General Thimayya was a highly accomplished army-man. Here is one of his many accomplishments: As a Major-General in the J&K war of the late 1940s, Thimayya had taken his tanks to a height of about 12000 feet on the snow-capped Zojila Pass—something unique in history, as nobody had taken tanks to such heights and in such hazardous conditions before—and routed the enemy, destroying all their bunkers. (Pl. also check Blunder#23.)

In the Nehru-Raj it didn’t pay to raise professional objections to the civilian handling of military matters! No self-respecting senior army-officer would have attempted to caution Nehru or Menon on matters relating to the Indian army—it didn’t pay to be professional, frank and honest. You couldn’t tell the truth without the fear of tongue-lashing and victimisation. General Thimayya, the Chief of Army Staff, made that mistake. And, suffered. He resigned on 1 September 1959, miffed by Nehru’s Defence Minister Krishna Menon’s discourteous behaviour, and his refusal to heed Thimayya’s advice for better army preparation. Nehru had, however, managed to persuade Thimayya to withdraw his resignation on the promise that he would suitably look into his grievances. But, after Thimayya had withdrawn his resignation, rather than reprimanding Menon, and looking into the issues raised by Thimayya, Nehru went dismissive telling the Parliament that Thimayya had resigned on ‘issues trivial and of no consequence, which had arisen from temperamental conflict’. That could not have been the reason, as Thimayya was a thorough, seasoned professional, a disciplined soldier, and a great patriot—no wonder, even today, the contents of Thimayya’s resignation letter remain a highly guarded secret. At that insult and double humiliation, Thimayya should have re-submitted his resignation to teach Nehru and Menon a lesson.

Wrote RNP Singh in ‘Nehru: a Troubled Legacy’: “The way Nehru handled the resignation of General Thimayya dealt a bad blow to the discipline of the Armed Forces and their self-confidence.”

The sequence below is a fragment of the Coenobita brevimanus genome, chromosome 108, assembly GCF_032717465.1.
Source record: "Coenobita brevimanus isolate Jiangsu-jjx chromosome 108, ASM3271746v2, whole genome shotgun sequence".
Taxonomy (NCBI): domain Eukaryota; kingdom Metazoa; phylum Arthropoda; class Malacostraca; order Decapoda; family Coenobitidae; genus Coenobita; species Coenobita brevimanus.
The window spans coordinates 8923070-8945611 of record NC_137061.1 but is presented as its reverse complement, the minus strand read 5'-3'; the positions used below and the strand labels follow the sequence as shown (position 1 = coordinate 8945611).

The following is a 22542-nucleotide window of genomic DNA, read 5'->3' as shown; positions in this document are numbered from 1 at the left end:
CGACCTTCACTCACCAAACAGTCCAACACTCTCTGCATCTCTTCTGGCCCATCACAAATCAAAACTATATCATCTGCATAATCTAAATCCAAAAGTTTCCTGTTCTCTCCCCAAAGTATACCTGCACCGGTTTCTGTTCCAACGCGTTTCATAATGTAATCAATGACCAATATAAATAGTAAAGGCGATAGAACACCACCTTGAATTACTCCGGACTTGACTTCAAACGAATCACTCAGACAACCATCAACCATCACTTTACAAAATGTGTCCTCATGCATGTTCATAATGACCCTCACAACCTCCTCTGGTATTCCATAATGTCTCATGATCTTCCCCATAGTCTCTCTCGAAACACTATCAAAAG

Wrote Durga Das: “If the prime minister was letting down and humiliating the chief of army staff, he was also ignoring the fact that the general’s resignation had sprung from valid grounds which were relevant to the discipline and efficiency of the armed forces at a time when the country’s frontiers were being threatened.”

“Publicly Nehru was seen to be fond of Timmy; however, behind his back, the prime minister adopted tactics that clearly indicated that he viewed Thimayya as a rival who could challenge his position as the undisputed head of the Indian Union. Given the general’s track record in World War II—Thimayya had been the first and only Indian officer to command a fighting brigade in the Arakan where he had been awarded the Distinguished Service Order (DSO)—and the role played by him in the Jammu and Kashmir Operations, Nehru knew he could not browbeat him…”  “The prime minister’s attitude towards Thimayya was damaging to the chief as well as the army.”

Wrote MKK Nair:
“Krishna Menon did not respect military traditions. The Army Chief General Thimayya was an able and multifaceted person. He had become the general after meritorious service in Kashmir and South Korea. The close bonding in Army is achieved by strict enforcement of discipline. Orders flow from the General and are carried out by hierarchical tiers. No one broke rank improperly. Thimayya’s dignified nature brought him into conflict with the dictatorial Krishna Menon. Differences between them worsened when Krishna Menon, disregarding military discipline, began to deal directly with his favoured officers. Finally Thimayya went off to Europe to head the United Nation’s Peacekeeping Force and General Thapar, who Krishna Menon believed would always be obedient to him, was made the General. To do this, Menon ignored the seniority of the brilliant General Thorat, who resigned in protest.”

After the retirement of Thimayya, Thapar was made the Chief of Army Staff (COAS) at the instance of Menon and BM Kaul—junior, but whom Nehru and Menon listened to—rather than Thorat, whom Thimayya had recommended, and who had a relatively much more distinguished career. Later, Thapar returned BM Kaul’s favour by making him CGS—Chief of General Staff—ignoring the much more capable officers. In the army hierarchy, CGS was considered next to COAS. India was let down in the 1962 India-China war by, among others, Thapar and BM Kaul.

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